If things continue to go against Geo's "created" realities, I think we'll get our own 2006 remake, more attuned to our times but no less of a slow-motion auto wreck as the real world comes crashing in. At least this scion of a wealthy family (that made much of its early fortune enabling Hitler and his Nazi Party's rise to control of Germany) has defense mechanisms of privilege and wealth to help forestall the horror. Nixon only had the former. And it was taken away from him.

This is ultimately what psychos Cheney and Rumsfeld are fighting against, the court decision that opened the door to bringing down their first boss, who made the mistake of flirting with insanity himself on his path into the yawning snake pit.

With El Presidente's remaining followers getting more and more extremely insane, with Congressional cronies who must have been insane to think they would not go to prison for outright bribery, with an insane security plan to dig insane trenches around a city we let sink into insanity, it's up to American citizens in November to show the world that we are not, as a people, insane.

Not insane for President. Not insane for Senator or Representative.

Even in this day and age, is that too much to ask?

Friday, September 15, 2006

Politi-flicks: Tailgunners

In Chris Anderson's The Long Tail thesis and book, he posits a new relationship between consumer and entertainment object due to the revolution in inventory:
For too long we've been suffering the tyranny of lowest-common-denominator fare, subjected to brain-dead summer blockbusters and manufactured pop. Why? Economics. Many of our assumptions about popular taste are actually artifacts of poor supply-and-demand matching - a market response to inefficient distribution.

The main problem, if that's the word, is that we live in the physical world and, until recently, most of our entertainment media did, too.

How does Anderson see thing things changing (and at such a rapid pace)?:
[That was] the world of scarcity. Now, with online distribution and retail, we are entering a world of abundance. And the differences are profound...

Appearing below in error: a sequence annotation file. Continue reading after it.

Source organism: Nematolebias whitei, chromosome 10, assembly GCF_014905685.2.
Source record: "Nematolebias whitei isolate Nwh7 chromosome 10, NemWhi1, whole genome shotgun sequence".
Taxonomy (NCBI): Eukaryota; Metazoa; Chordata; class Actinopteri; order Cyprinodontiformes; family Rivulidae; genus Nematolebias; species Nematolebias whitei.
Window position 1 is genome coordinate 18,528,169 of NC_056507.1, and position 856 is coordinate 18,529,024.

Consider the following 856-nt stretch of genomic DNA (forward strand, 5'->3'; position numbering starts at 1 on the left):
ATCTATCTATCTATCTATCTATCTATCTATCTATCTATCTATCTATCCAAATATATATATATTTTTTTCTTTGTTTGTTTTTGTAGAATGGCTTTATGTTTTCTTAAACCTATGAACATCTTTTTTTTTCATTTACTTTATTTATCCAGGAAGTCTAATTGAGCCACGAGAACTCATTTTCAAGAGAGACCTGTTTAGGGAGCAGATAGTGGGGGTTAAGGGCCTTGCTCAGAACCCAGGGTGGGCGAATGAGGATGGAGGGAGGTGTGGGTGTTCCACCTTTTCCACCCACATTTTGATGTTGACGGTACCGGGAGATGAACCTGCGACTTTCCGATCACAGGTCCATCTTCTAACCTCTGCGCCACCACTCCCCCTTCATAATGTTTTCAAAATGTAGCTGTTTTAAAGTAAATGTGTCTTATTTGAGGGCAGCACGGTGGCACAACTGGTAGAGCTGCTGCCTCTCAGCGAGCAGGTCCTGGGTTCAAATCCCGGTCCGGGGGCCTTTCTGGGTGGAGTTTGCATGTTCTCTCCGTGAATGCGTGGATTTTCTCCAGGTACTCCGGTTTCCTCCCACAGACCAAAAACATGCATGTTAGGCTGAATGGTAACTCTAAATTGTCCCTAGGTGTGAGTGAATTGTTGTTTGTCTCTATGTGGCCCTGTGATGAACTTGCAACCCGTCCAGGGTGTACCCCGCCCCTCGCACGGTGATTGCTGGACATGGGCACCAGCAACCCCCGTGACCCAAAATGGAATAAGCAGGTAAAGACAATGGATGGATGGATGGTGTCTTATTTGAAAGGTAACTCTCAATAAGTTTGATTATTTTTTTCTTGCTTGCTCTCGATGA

...With no shelf space to pay for and, in the case of purely digital services like iTunes, no manufacturing costs and hardly any distribution fees, a miss sold is just another sale, with the same margins as a hit. A hit and a miss are on equal economic footing, both just entries in a database called up on demand, both equally worthy of being carried. Suddenly, popularity no longer has a monopoly on profitability.

I believe The Long Tail effect is changing political advertising as well. Whereas traditionally you saw a political television ad somewhere between once to ad nauseam depending on that particular side's media buy -- the winner usually being the one with the heaviest donor list -- you can now watch political ads on YouTube, send them to friends, embed them on your webpage.

This means the ads are blips or daggers in the night. They're available for download as quickly as they hit the airwaves, if not before. Perhaps pre-release to the web will become a focus testing exercise done for more and more political spots to see if they'll work on TV. Makes economic sense -- the campaign isn't reliant on an onerous media buy.

So if the ads are being increasingly viewed on the Internet, by those in different markets than the targeted media buy, by those with an interest in a political race, by those who find entertainment in the free market exchange of ideas, slams, and (lest we forget) smears, will they automatically have to improve?

Here's two ads that are noteworthy for very different reasons.

Bob Casey has been ahead of incumbent Sen. Rick Santorum (R-PA) for months. Santorum has a huge donor supply, and has made a very slick, entirely fictionalized mise-en-scene for a fear-oriented attack ad accusing his poll-dominating challenger of corruption. Via Will Menakar at TPM Cafe:
This new ad just out from GOP Senator Rick Santorum's campaign attacking Dem challenger Bob Casey is really a doozy -- one of the most negative ads we've ever seen. In a scene reminiscent of Goodfellas, actors playing Casey donors puff on cigars -- while sitting in a prison cell. The ad intones that a "Philly businessman," a "New Jersey developer" and other Casey donors (none named) are under investigation or have been indicted. Casey's response? The figures apparently referred to gave to previous Casey campaigns before being investigated; two others have given to Santorum, too; and a fifth is dead. Amazingly, a Santorum rep has even admitted that none of the men apparently being referred to has given to Casey's Senate campaign.

At a different end of the spectrum, this single issue ad by VoteVets.org slamming incumbent Sen. George Allen (R-VA) for his lockstep votes with the Bush White House against body armor funding for U.S. soldiers in Iraq, while not explicitly advocating challenger Jim Webb (who happens to be a former Combat Marine).

While both ads are clearly skillfully produced, the VoteVets ad has a kick-ass reality to it -- a young Iraqi vet with just enough charisma and an AK-47, out in the desert shooting holes in two vests, one with modern body armor "made for today's weapons" and one like a sieve.